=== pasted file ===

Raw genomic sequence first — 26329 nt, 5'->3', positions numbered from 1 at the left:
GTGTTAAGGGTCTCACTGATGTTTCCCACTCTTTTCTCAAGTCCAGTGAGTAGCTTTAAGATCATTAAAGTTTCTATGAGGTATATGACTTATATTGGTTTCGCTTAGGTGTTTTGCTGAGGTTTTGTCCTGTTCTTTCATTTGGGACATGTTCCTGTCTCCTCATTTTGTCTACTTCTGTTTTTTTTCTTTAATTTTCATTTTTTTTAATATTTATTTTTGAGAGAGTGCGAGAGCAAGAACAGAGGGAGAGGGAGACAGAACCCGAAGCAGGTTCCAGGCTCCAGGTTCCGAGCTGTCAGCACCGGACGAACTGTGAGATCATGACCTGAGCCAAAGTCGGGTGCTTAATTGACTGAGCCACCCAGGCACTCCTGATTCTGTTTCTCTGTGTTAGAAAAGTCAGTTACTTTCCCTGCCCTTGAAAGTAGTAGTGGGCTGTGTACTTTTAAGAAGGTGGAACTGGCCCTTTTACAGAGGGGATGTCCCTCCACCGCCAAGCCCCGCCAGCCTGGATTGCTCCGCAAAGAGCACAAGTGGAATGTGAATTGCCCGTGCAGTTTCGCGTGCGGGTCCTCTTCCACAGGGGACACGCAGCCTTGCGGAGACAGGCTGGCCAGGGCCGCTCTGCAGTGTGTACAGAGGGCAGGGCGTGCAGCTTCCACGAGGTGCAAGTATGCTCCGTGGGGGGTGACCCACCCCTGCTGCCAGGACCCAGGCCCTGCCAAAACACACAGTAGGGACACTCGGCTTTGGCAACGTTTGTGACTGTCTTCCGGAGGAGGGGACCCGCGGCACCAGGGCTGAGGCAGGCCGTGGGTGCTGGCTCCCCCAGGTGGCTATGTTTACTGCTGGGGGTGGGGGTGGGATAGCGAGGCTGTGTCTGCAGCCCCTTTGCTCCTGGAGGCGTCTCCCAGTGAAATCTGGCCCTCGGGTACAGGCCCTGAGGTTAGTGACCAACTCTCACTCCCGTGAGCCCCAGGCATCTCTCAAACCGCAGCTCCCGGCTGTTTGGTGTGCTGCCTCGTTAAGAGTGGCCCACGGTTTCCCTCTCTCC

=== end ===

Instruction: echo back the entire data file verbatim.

Raw genomic sequence first — 26329 nt, 5'->3', positions numbered from 1 at the left:
GTGTTAAGGGTCTCACTGATGTTTCCCACTCTTTTCTCAAGTCCAGTGAGTAGCTTTAAGATCATTAAAGTTTCTATGAGGTATATGACTTATATTGGTTTCGCTTAGGTGTTTTGCTGAGGTTTTGTCCTGTTCTTTCATTTGGGACATGTTCCTGTCTCCTCATTTTGTCTACTTCTGTTTTTTTTCTTTAATTTTCATTTTTTTTAATATTTATTTTTGAGAGAGTGCGAGAGCAAGAACAGAGGGAGAGGGAGACAGAACCCGAAGCAGGTTCCAGGCTCCAGGTTCCGAGCTGTCAGCACCGGACGAACTGTGAGATCATGACCTGAGCCAAAGTCGGGTGCTTAATTGACTGAGCCACCCAGGCACTCCTGATTCTGTTTCTCTGTGTTAGAAAAGTCAGTTACTTTCCCTGCCCTTGAAAGTAGTAGTGGGCTGTGTACTTTTAAGAAGGTGGAACTGGCCCTTTTACAGAGGGGATGTCCCTCCACCGCCAAGCCCCGCCAGCCTGGATTGCTCCGCAAAGAGCACAAGTGGAATGTGAATTGCCCGTGCAGTTTCGCGTGCGGGTCCTCTTCCACAGGGGACACGCAGCCTTGCGGAGACAGGCTGGCCAGGGCCGCTCTGCAGTGTGTACAGAGGGCAGGGCGTGCAGCTTCCACGAGGTGCAAGTATGCTCCGTGGGGGGTGACCCACCCCTGCTGCCAGGACCCAGGCCCTGCCAAAACACACAGTAGGGACACTCGGCTTTGGCAACGTTTGTGACTGTCTTCCGGAGGAGGGGACCCGCGGCACCAGGGCTGAGGCAGGCCGTGGGTGCTGGCTCCCCCAGGTGGCTATGTTTACTGCTGGGGGTGGGGGTGGGATAGCGAGGCTGTGTCTGCAGCCCCTTTGCTCCTGGAGGCGTCTCCCAGTGAAATCTGGCCCTCGGGTACAGGCCCTGAGGTTAGTGACCAACTCTCACTCCCGTGAGCCCCAGGCATCTCTCAAACCGCAGCTCCCGGCTGTTTGGTGTGCTGCCTCGTTAAGAGTGGCCCACGGTTTCCCTCTCTCC